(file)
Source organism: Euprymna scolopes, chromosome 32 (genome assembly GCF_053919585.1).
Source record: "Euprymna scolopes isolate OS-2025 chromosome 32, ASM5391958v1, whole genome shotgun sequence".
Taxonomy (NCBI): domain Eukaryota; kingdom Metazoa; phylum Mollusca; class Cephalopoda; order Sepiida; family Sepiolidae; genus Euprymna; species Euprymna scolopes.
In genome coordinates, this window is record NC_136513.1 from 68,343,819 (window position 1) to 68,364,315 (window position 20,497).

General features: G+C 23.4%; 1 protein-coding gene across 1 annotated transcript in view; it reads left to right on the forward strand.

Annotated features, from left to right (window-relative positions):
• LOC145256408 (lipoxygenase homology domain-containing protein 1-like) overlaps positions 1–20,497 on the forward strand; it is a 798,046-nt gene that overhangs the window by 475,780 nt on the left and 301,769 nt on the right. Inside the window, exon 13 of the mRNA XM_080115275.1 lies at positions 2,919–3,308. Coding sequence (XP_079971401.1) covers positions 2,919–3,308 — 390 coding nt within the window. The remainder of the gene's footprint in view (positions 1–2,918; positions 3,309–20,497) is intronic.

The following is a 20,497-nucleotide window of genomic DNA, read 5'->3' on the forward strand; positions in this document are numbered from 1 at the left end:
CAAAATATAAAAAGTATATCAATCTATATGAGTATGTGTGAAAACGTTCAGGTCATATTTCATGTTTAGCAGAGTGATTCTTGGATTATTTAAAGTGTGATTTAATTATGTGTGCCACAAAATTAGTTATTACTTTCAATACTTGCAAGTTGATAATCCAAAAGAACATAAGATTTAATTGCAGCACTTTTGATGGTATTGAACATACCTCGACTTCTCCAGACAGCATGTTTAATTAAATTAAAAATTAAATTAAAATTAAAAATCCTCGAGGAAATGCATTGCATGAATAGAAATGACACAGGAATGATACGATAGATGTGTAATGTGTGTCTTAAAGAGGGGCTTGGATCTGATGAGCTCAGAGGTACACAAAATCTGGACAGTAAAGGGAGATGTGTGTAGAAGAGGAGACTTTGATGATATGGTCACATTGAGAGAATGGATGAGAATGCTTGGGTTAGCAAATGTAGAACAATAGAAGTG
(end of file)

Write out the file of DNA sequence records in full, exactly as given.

Source organism: Euprymna scolopes, chromosome 32 (genome assembly GCF_053919585.1).
Source record: "Euprymna scolopes isolate OS-2025 chromosome 32, ASM5391958v1, whole genome shotgun sequence".
Taxonomy (NCBI): domain Eukaryota; kingdom Metazoa; phylum Mollusca; class Cephalopoda; order Sepiida; family Sepiolidae; genus Euprymna; species Euprymna scolopes.
In genome coordinates, this window is record NC_136513.1 from 68,343,819 (window position 1) to 68,364,315 (window position 20,497).

General features: G+C 23.4%; 1 protein-coding gene across 1 annotated transcript in view; it reads left to right on the forward strand.

Annotated features, from left to right (window-relative positions):
• LOC145256408 (lipoxygenase homology domain-containing protein 1-like) overlaps positions 1–20,497 on the forward strand; it is a 798,046-nt gene that overhangs the window by 475,780 nt on the left and 301,769 nt on the right. Inside the window, exon 13 of the mRNA XM_080115275.1 lies at positions 2,919–3,308. Coding sequence (XP_079971401.1) covers positions 2,919–3,308 — 390 coding nt within the window. The remainder of the gene's footprint in view (positions 1–2,918; positions 3,309–20,497) is intronic.

The following is a 20,497-nucleotide window of genomic DNA, read 5'->3' on the forward strand; positions in this document are numbered from 1 at the left end:
CAAAATATAAAAAGTATATCAATCTATATGAGTATGTGTGAAAACGTTCAGGTCATATTTCATGTTTAGCAGAGTGATTCTTGGATTATTTAAAGTGTGATTTAATTATGTGTGCCACAAAATTAGTTATTACTTTCAATACTTGCAAGTTGATAATCCAAAAGAACATAAGATTTAATTGCAGCACTTTTGATGGTATTGAACATACCTCGACTTCTCCAGACAGCATGTTTAATTAAATTAAAAATTAAATTAAAATTAAAAATCCTCGAGGAAATGCATTGCATGAATAGAAATGACACAGGAATGATACGATAGATGTGTAATGTGTGTCTTAAAGAGGGGCTTGGATCTGATGAGCTCAGAGGTACACAAAATCTGGACAGTAAAGGGAGATGTGTGTAGAAGAGGAGACTTTGATGATATGGTCACATTGAGAGAATGGATGAGAATGCTTGGGTTAGCAAATGTAGAACAATAGAAGTG